vijayjohn wrote:But it's really not clear to some of us what the point of this thread is.
To have a stimulating discussion on education.
Which can mean pretty much anything you want it to.
You're being excessively negative.
No need for an ad hominem here. Just because I don't agree that this thread was a great idea doesn't mean I'm being excessively negative. Sure, I could be wrong in thinking that it wasn't, but if I don't express what concerns me and nobody addresses those concerns, then of course I'm going to keep having them.
Someone could just as well feel motivated by this discussion to learn more (I was motivated by voron's post to learn more about differential geometry).
Not "just as well," because the more vague the opening question is, the more diverse the answers will be, and the less likely it is that you'll find an answer that has something in common with yours. Someone can feel motivated when they agree that some particular thing is important. In your case, you already said
that you think a well-educated person should know geometry (among other things), and differential geometry is part of geometry, so it's hardly a surprise that you feel motivated to learn more about it.
Otherwise let's avoid talking about cooking, because it might offend people who are sub-par cooks. Oh, and let's make it taboo to discuss parenting, because people who aren't the greatest parents might take it the wrong way.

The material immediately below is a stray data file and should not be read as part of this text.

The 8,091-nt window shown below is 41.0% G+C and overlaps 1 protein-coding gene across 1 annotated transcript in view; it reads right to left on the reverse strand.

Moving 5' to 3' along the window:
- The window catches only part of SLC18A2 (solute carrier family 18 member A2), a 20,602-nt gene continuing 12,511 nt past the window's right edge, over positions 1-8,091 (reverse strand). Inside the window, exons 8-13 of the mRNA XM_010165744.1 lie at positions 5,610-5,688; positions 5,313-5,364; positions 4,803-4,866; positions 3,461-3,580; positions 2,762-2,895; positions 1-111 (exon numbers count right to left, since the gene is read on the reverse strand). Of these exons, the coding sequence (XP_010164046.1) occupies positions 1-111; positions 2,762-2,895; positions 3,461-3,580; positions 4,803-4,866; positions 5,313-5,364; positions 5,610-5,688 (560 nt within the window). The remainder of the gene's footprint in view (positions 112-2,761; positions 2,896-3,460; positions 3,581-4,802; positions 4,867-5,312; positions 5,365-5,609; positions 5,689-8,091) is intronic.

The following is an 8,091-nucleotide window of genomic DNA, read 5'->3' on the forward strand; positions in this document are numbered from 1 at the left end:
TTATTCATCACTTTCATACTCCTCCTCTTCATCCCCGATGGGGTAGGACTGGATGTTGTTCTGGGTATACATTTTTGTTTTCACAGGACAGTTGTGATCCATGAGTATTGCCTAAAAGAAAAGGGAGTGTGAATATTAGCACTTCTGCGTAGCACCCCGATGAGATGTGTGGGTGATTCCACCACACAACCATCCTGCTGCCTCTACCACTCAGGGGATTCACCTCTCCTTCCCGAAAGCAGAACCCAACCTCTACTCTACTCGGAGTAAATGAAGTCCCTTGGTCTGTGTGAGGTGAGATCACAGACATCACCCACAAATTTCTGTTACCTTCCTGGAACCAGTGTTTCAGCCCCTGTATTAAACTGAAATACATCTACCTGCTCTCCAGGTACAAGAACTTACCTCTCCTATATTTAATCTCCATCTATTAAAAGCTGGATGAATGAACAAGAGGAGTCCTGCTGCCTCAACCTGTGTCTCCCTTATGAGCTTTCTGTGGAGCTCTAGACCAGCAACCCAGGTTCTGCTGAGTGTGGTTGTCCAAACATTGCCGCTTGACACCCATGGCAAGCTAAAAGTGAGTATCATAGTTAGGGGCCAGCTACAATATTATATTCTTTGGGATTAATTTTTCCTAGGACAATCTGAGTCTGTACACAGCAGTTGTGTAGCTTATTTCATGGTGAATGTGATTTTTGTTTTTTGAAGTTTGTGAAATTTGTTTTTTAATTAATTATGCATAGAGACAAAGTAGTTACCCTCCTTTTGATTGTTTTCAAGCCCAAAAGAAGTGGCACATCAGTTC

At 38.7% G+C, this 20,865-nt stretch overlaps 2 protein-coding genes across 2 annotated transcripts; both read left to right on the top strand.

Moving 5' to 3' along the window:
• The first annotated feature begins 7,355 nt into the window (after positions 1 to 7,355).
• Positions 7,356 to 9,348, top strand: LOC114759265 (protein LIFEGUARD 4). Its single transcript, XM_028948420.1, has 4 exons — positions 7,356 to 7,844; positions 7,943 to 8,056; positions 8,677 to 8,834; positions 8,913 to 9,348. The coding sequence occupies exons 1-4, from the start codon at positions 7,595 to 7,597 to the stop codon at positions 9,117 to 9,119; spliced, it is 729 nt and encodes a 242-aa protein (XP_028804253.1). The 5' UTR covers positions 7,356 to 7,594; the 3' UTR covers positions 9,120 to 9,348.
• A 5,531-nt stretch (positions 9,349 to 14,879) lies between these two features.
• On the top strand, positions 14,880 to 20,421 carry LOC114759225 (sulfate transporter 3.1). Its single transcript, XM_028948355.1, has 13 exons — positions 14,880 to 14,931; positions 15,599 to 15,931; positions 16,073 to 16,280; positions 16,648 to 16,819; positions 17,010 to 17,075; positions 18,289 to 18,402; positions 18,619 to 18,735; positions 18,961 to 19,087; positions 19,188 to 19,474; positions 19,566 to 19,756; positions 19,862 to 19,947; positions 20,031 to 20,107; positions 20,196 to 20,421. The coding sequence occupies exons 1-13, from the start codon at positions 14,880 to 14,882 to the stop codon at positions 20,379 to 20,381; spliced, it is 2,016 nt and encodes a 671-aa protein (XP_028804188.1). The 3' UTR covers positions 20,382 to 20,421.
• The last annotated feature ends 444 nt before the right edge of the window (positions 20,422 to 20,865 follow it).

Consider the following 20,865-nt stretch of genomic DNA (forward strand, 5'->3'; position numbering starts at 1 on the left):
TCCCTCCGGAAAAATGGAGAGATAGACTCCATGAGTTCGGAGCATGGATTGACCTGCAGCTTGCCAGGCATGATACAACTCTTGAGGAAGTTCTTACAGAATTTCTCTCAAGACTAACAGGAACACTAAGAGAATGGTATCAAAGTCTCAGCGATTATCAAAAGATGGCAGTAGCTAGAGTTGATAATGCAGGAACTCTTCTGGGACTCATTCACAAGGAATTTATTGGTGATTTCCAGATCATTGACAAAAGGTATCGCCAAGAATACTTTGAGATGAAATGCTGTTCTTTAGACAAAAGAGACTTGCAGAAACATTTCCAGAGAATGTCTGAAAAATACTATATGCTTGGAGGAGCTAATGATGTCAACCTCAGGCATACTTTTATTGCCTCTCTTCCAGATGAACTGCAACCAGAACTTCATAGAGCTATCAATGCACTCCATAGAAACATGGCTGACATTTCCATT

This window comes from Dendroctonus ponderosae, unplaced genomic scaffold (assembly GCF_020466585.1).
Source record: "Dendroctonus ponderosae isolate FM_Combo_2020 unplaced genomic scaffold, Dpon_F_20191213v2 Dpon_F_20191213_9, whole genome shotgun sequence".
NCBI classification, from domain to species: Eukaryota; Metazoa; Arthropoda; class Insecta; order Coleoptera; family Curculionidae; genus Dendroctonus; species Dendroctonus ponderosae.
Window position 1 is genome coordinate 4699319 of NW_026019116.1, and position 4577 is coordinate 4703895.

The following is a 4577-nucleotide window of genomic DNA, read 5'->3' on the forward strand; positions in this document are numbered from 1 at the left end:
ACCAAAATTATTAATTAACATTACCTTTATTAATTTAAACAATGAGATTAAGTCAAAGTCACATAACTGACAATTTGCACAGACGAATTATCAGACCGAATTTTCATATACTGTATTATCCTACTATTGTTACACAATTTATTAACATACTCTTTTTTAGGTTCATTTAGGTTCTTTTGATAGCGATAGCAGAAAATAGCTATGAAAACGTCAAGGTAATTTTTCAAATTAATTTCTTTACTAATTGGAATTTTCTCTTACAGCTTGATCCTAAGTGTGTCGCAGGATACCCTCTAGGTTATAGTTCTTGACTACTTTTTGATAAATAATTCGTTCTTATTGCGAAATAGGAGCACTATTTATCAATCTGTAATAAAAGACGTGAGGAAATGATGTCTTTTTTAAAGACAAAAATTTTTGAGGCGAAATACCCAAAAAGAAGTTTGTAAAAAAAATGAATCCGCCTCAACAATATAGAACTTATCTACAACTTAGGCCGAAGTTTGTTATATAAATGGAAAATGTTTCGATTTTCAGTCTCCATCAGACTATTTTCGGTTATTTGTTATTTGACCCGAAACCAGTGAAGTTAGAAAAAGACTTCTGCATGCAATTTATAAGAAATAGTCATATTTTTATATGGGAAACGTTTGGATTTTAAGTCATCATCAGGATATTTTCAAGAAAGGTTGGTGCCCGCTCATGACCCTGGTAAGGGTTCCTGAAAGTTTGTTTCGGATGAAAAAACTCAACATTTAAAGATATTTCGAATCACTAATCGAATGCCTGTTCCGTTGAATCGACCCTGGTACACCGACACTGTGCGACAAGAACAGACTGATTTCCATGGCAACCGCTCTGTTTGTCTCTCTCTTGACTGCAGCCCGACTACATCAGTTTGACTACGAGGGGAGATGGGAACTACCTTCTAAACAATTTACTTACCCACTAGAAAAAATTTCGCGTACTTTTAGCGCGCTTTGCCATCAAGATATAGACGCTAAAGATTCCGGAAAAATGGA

There's a big difference between talking broadly about a topic and asking what people should know about it (or as a result of pursuing it). Talking about cooking is not the same thing as asking "what should everybody be able to cook?" Talking about parenting is not the same thing as asking "what is the best way to raise a child?" Talking about education is not the same thing as asking "what should a well-educated person know?"
As I mentioned in the OP, I was approaching the question from the perspective of education as a life-long pursuit, but I see nothing wrong in thinking about the question in the context of school education.
Which again is too vague (although at least a little more specific than "a stimulating discussion on education," so thanks). Whose education are you talking about, and what exactly do you mean by "from the perspective of education as a life-long pursuit"? You mean what people (whichever people you're thinking of) should learn before they die? What they should dedicate their whole lives to learning? Or what? And again, if we're "thinking about the question in the context of school education," what kind of educational system are we talking about - an ideal one or an adequate one?